Live Review: Death Cab For Cutie – Albert Hall, Manchester

Photo Credit: Iain Fox

The last time Ben Gibbard brought Death Cab For Cutie to Manchester was in 2015. This was on the back of the release of the outfit’s impressive eighth studio album Kintsugi and the venue was the larger Academy One. This time, the smaller but more satisfying Albert Hall is the venue and it’s fit to bursting by the time The Beths bring their short but sweet support slot to a close.

It’s probably fair to describe the output of this Washington state band as mercurial. Kintsugi was a splendid record but its name refers to repairing something with gold or silver and the album definitely remodelled the band’s modus operandi with a more familiar Death Cab sound, after the less successful Codes And Keys period. The current tour’s focus is the summer release of the elegantly melodic and melancholy Thank You For Today, but what becomes apparent this evening as the band rattle through a vast twenty-four song set list, is that they’ve accumulated enough quality material over their two decade-long career to easily satisfy the demands of a two hour performance, regardless of any debate regarding the band’s anthology.

Photo Credit: Iain Fox

The opening two tracks of the new record open proceedings; I Dreamt We Spoke Again and Summer Years are presented in near-darkness but there is real warmth in the crowd’s response. Gibbard demonstrates a youthful, nervous energy which is maintained throughout, and his signature move, whipping his guitar cable as he hustles around the stage, enhances the jittery nature of the latter track in particular and this trait continues in emphatic style with The Ghosts Of Beverley Drive.

Photo Credit: Iain Fox

It was the 2003 album Transatlanticism which lifted the band from college rock obscurity and the brilliantly restrained Title And Registration provides the first subtle singalong from a hugely respectful and partisan crowd, but when Ben finally engages with the crowd he reminds us that the focus of the tour is the new record as the brilliantly clamourous Gold Rush follows. Built around lilting harmonies and the repetition of the song’s title instead of the usual flowing, guitar-led melodies provides an interesting musical shift.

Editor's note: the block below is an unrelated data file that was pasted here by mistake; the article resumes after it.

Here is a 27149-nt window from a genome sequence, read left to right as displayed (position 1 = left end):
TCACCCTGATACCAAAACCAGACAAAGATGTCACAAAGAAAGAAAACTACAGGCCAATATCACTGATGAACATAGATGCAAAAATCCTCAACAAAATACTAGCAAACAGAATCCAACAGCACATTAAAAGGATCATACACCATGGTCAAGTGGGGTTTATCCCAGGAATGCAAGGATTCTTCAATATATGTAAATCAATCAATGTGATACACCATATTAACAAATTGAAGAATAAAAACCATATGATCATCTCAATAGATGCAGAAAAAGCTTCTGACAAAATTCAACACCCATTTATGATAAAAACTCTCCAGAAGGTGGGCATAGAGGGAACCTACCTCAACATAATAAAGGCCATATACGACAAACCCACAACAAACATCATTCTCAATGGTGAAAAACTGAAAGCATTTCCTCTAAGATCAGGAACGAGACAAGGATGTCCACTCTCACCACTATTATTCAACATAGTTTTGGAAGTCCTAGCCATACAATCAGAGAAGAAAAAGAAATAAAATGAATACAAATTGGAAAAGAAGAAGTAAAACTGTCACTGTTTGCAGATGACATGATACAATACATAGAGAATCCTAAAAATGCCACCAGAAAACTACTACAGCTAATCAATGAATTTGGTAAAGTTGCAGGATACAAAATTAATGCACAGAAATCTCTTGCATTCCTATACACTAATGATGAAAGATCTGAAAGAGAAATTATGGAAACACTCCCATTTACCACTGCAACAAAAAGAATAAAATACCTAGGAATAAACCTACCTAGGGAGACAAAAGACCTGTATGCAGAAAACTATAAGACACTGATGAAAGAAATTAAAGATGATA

Photo Credit: Iain Fox

If you ask any DC4C fan which album defines their oeuvre, then more often than not Plans will be the reply, and there is an excitable whoop when Crooked Teeth is followed by the majestically forlorn but ultimately beautiful What Sarah Said. Disappearing behind the keys, Gibbard still retains the nervous energy of before as the emotion of the song overcomes him. What becomes clear as the evening progresses however, is how good Thank You For Today is. 60 And Punk and Northern Lights are mellifluous highlights of a second half of a set list that ebbs and flows towards its conclusion; they are songs that challenge the authority Plans holds, but it isn’t until PlansSoul Meets Body arrives that the enterprise of the band appears to metamorphose into real passion and this is equally mirrored by a gratified Manchester crowd; if What Sarah Said is this album’s raison d’être then Soul Meets Body is it’s heartbeat and so it proves tonight. The twinkling acoustic tones shine and Gibbard’s vocals are matched by the vociferous crowd and their contribution continues with the visual, vividly brilliant Marching Bands Of Manhattan. Ben and his band must have performed these tracks a thousand times but the joy they bring to the band is tangible and he apologises for his impulsive back-to-back with bassist Nick Harmer, describing the act as reminiscent of a Bon Jovi moment back in 1985!

Photo Credit: Iain Fox

After these brilliant songs, the encore turns out to be a tad underwhelming; Ben sarcastically demands that the crowd stop clapping along to a solo rendition of the fragile ‘I Will Follow You Into The Dark, claiming “I’m the professional… I keep better time than you do”, and when the band return for the rest of the encore, what we get is a bit too grandiose until epic closer Transatlanticism reminds us all how good this band are at delivering emotional melancholy in a package that sounds so, so sweet.

Words & Photography by Iain Fox